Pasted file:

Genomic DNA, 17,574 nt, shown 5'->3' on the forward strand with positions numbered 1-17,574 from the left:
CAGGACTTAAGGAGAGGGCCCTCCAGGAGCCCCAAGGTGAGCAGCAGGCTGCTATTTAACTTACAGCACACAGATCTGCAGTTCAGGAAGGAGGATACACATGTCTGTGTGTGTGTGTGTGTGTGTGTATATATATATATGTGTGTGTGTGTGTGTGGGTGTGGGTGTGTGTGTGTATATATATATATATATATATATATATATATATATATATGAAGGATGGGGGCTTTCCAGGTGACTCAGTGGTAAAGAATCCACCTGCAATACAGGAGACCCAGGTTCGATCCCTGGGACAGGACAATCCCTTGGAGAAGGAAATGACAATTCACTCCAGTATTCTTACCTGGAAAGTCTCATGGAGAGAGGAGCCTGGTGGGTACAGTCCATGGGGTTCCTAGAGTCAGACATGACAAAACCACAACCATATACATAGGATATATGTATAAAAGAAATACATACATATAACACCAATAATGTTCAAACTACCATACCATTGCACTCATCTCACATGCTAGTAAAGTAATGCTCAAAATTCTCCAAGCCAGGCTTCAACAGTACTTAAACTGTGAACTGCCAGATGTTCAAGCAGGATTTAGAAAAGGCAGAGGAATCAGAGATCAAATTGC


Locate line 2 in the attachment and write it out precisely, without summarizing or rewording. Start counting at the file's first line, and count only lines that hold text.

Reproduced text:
CAGGACTTAAGGAGAGGGCCCTCCAGGAGCCCCAAGGTGAGCAGCAGGCTGCTATTTAACTTACAGCACACAGATCTGCAGTTCAGGAAGGAGGATACACATGTCTGTGTGTGTGTGTGTGTGTGTGTATATATATATATGTGTGTGTGTGTGTGTGGGTGTGGGTGTGTGTGTGTATATATATATATATATATATATATATATATATATATATGAAGGATGGGGGCTTTCCAGGTGACTCAGTGGTAAAGAATCCACCTGCAATACAGGAGACCCAGGTTCGATCCCTGGGACAGGACAATCCCTTGGAGAAGGAAATGACAATTCACTCCAGTATTCTTACCTGGAAAGTCTCATGGAGAGAGGAGCCTGGTGGGTACAGTCCATGGGGTTCCTAGAGTCAGACATGACAAAACCACAACCATATACATAGGATATATGTATAAAAGAAATACATACATATAACACCAATAATGTTCAAACTACCATACCATTGCACTCATCTCACATGCTAGTAAAGTAATGCTCAAAATTCTCCAAGCCAGGCTTCAACAGTACTTAAACTGTGAACTGCCAGATGTTCAAGCAGGATTTAGAAAAGGCAGAGGAATCAGAGATCAAATTGC